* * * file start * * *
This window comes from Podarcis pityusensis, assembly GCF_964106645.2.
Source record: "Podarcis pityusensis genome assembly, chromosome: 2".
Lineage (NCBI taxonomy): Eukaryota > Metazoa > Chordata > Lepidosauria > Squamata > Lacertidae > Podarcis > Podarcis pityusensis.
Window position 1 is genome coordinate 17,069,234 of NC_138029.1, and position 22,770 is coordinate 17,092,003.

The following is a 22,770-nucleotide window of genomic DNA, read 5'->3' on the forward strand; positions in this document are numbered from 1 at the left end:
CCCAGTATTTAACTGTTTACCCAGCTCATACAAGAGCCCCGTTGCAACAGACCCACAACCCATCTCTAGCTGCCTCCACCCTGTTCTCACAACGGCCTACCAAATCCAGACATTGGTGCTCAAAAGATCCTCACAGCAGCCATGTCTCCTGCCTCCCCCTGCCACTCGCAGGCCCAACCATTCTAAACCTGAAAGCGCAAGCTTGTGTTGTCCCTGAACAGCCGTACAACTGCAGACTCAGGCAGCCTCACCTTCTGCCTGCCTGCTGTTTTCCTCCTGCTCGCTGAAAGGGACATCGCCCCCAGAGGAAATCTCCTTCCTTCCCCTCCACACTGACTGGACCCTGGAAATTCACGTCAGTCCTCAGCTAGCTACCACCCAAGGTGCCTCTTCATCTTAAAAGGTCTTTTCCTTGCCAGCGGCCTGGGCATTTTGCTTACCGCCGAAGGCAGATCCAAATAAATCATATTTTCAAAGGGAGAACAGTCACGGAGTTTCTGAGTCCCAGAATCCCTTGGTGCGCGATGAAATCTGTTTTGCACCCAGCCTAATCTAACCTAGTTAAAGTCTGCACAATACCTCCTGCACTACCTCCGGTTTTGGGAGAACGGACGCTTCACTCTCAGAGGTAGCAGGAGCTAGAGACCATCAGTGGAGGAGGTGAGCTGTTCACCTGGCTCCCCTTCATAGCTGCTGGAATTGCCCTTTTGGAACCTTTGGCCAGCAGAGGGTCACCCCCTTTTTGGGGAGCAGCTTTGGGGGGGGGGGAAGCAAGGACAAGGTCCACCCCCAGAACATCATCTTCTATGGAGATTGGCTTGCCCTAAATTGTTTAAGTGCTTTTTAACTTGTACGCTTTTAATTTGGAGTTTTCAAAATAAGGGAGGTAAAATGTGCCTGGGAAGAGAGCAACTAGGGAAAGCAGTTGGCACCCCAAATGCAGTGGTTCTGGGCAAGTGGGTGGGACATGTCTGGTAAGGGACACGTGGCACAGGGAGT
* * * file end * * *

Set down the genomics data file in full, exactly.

This window comes from Podarcis pityusensis, assembly GCF_964106645.2.
Source record: "Podarcis pityusensis genome assembly, chromosome: 2".
Lineage (NCBI taxonomy): Eukaryota > Metazoa > Chordata > Lepidosauria > Squamata > Lacertidae > Podarcis > Podarcis pityusensis.
Window position 1 is genome coordinate 17,069,234 of NC_138029.1, and position 22,770 is coordinate 17,092,003.

The following is a 22,770-nucleotide window of genomic DNA, read 5'->3' on the forward strand; positions in this document are numbered from 1 at the left end:
CCCAGTATTTAACTGTTTACCCAGCTCATACAAGAGCCCCGTTGCAACAGACCCACAACCCATCTCTAGCTGCCTCCACCCTGTTCTCACAACGGCCTACCAAATCCAGACATTGGTGCTCAAAAGATCCTCACAGCAGCCATGTCTCCTGCCTCCCCCTGCCACTCGCAGGCCCAACCATTCTAAACCTGAAAGCGCAAGCTTGTGTTGTCCCTGAACAGCCGTACAACTGCAGACTCAGGCAGCCTCACCTTCTGCCTGCCTGCTGTTTTCCTCCTGCTCGCTGAAAGGGACATCGCCCCCAGAGGAAATCTCCTTCCTTCCCCTCCACACTGACTGGACCCTGGAAATTCACGTCAGTCCTCAGCTAGCTACCACCCAAGGTGCCTCTTCATCTTAAAAGGTCTTTTCCTTGCCAGCGGCCTGGGCATTTTGCTTACCGCCGAAGGCAGATCCAAATAAATCATATTTTCAAAGGGAGAACAGTCACGGAGTTTCTGAGTCCCAGAATCCCTTGGTGCGCGATGAAATCTGTTTTGCACCCAGCCTAATCTAACCTAGTTAAAGTCTGCACAATACCTCCTGCACTACCTCCGGTTTTGGGAGAACGGACGCTTCACTCTCAGAGGTAGCAGGAGCTAGAGACCATCAGTGGAGGAGGTGAGCTGTTCACCTGGCTCCCCTTCATAGCTGCTGGAATTGCCCTTTTGGAACCTTTGGCCAGCAGAGGGTCACCCCCTTTTTGGGGAGCAGCTTTGGGGGGGGGGGAAGCAAGGACAAGGTCCACCCCCAGAACATCATCTTCTATGGAGATTGGCTTGCCCTAAATTGTTTAAGTGCTTTTTAACTTGTACGCTTTTAATTTGGAGTTTTCAAAATAAGGGAGGTAAAATGTGCCTGGGAAGAGAGCAACTAGGGAAAGCAGTTGGCACCCCAAATGCAGTGGTTCTGGGCAAGTGGGTGGGACATGTCTGGTAAGGGACACGTGGCACAGGGAGT